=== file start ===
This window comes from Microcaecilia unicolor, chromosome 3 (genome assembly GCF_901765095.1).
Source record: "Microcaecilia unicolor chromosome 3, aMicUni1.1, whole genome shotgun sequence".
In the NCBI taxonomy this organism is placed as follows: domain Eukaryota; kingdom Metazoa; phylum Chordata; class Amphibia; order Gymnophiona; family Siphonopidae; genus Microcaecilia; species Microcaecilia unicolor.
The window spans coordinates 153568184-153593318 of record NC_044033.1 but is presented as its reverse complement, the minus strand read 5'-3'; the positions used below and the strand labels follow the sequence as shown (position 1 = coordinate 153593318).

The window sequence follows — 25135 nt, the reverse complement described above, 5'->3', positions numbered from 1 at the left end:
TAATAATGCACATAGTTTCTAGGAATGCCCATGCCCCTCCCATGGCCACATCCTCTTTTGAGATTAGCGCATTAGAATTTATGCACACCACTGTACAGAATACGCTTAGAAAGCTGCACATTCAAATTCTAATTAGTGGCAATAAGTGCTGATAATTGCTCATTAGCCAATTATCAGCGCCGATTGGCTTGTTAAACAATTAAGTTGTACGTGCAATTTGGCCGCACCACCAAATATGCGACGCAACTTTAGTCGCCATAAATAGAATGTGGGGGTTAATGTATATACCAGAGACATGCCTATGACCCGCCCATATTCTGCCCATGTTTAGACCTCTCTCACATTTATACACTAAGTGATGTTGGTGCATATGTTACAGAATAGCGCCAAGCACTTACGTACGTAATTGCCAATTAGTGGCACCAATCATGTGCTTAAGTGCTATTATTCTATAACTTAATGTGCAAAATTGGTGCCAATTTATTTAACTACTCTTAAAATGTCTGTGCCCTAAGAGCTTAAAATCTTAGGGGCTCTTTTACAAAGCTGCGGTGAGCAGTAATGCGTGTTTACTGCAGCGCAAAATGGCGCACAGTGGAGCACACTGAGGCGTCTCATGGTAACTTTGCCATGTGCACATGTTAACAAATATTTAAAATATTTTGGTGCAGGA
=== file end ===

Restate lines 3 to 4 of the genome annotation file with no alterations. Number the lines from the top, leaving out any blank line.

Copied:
In the NCBI taxonomy this organism is placed as follows: domain Eukaryota; kingdom Metazoa; phylum Chordata; class Amphibia; order Gymnophiona; family Siphonopidae; genus Microcaecilia; species Microcaecilia unicolor.
The window spans coordinates 153568184-153593318 of record NC_044033.1 but is presented as its reverse complement, the minus strand read 5'-3'; the positions used below and the strand labels follow the sequence as shown (position 1 = coordinate 153593318).